Serrano J.,Rovira i Virgili University |
Casanova-Marti A.,Rovira i Virgili University |
Depoortere I.,Gut Peptide Research Laboratory |
Blay M.T.,Rovira i Virgili University |
And 3 more authors.
Molecular Nutrition and Food Research | Year: 2016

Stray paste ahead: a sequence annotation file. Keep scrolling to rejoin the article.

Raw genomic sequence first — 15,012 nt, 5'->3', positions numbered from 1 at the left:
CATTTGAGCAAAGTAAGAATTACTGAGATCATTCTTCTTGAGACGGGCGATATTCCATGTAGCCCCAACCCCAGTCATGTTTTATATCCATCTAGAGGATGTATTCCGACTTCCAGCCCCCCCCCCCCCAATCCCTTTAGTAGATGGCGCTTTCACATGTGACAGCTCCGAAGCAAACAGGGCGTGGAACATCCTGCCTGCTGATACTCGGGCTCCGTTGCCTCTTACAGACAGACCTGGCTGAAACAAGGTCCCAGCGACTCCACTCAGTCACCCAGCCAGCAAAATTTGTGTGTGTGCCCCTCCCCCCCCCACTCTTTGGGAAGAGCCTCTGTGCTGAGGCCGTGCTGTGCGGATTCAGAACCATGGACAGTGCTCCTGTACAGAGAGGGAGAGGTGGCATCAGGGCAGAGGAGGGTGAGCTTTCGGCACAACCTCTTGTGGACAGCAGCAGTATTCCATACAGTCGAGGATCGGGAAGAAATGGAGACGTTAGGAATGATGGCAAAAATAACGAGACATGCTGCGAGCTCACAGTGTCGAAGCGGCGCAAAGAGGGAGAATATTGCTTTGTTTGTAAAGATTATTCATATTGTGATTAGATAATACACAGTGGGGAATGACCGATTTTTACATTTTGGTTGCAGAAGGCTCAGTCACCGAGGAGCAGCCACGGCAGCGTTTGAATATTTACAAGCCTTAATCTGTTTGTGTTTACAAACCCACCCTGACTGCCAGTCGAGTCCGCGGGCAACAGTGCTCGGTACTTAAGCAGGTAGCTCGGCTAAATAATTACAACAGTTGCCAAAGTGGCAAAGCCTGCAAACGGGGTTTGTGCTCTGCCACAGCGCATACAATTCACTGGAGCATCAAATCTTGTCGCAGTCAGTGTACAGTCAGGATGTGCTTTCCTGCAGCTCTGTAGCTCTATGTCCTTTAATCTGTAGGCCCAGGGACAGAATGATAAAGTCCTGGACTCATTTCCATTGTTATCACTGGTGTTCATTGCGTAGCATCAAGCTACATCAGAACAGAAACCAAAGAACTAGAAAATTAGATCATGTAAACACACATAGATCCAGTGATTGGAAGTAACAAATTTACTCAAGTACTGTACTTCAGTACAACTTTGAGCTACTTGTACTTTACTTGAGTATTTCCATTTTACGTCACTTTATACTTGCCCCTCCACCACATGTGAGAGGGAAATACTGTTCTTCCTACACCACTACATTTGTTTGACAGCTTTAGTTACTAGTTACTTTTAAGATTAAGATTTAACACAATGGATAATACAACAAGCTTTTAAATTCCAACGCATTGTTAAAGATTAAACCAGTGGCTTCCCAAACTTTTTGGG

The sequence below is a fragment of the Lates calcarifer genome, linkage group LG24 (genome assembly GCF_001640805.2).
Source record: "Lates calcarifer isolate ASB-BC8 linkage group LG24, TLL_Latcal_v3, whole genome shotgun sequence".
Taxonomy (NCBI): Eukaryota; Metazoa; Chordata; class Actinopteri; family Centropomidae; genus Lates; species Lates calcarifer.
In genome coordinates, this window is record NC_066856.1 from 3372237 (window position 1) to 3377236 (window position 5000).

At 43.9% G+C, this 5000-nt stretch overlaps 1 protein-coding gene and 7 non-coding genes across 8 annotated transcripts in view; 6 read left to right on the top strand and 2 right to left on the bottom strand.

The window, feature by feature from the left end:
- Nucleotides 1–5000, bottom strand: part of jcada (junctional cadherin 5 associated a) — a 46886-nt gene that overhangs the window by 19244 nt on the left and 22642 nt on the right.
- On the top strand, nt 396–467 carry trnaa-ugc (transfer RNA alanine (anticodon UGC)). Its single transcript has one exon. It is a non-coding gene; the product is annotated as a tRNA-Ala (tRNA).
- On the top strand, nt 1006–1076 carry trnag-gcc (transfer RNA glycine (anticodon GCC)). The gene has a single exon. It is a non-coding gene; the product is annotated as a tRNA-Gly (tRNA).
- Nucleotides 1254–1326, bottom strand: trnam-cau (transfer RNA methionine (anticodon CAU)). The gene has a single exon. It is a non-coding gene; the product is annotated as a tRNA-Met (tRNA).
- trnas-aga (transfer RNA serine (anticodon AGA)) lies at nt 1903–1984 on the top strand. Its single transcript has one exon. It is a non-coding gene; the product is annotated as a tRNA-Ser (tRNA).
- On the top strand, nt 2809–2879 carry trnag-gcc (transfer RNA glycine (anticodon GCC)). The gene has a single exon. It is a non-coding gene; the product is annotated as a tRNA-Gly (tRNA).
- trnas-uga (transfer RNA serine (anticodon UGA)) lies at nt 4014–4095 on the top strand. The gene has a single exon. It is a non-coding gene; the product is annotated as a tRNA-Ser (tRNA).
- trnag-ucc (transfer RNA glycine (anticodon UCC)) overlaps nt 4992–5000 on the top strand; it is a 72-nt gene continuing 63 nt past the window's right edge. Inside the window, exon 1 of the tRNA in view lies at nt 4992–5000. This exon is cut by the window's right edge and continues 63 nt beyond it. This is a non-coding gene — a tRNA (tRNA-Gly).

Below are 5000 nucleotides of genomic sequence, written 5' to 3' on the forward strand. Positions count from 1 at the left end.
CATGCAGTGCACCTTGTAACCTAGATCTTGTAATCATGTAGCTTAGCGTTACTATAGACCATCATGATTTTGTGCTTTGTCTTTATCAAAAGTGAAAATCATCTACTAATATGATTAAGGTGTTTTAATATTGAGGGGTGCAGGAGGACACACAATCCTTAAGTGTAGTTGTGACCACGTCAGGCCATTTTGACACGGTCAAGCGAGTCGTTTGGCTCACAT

Scope: Grape-seed phenolic compounds have recently been described as satiating agents in rats when administered as a whole phenolic extract (GSPE). This satiating effect may involve the release of satiating gut hormones such as GLP-1, although a short-term increase in the orexigenic hormone ghrelin was also reported. In this study, we investigated the short- and long-term effects of GSPE in rats, focusing on the role of the main grape-seed phenolics in ghrelin secretion. Methods and results: GSPE produced a short-term increase in plasma ghrelin in rats after an acute treatment. A mouse ghrelinoma cell line was used to test the effects of the main pure grape-seed phenolic compounds on ghrelin release. Monomeric flavanols stimulated ghrelin secretion by activating bitter taste receptors. In contrast, gallic acid (GA) and oligomeric flavanols inhibited ghrelin release. The ghrelin-inhibiting effects of GA were confirmed in rats and in rat duodenal segments. One day after the last dose of a subchronic treatment, GSPE decreased plasma ghrelin in rats, ghrelin secretion in intestinal segments, and ghrelin mRNA expression in stomach. Conclusion: The sustained satiating effects of GSPE are related to a long-term decrease in ghrelin expression. GA and oligomeric flavanols play a ghrelin-inhibiting role in this process. © 2016 WILEY-VCH Verlag GmbH & Co. KGaA, Weinheim.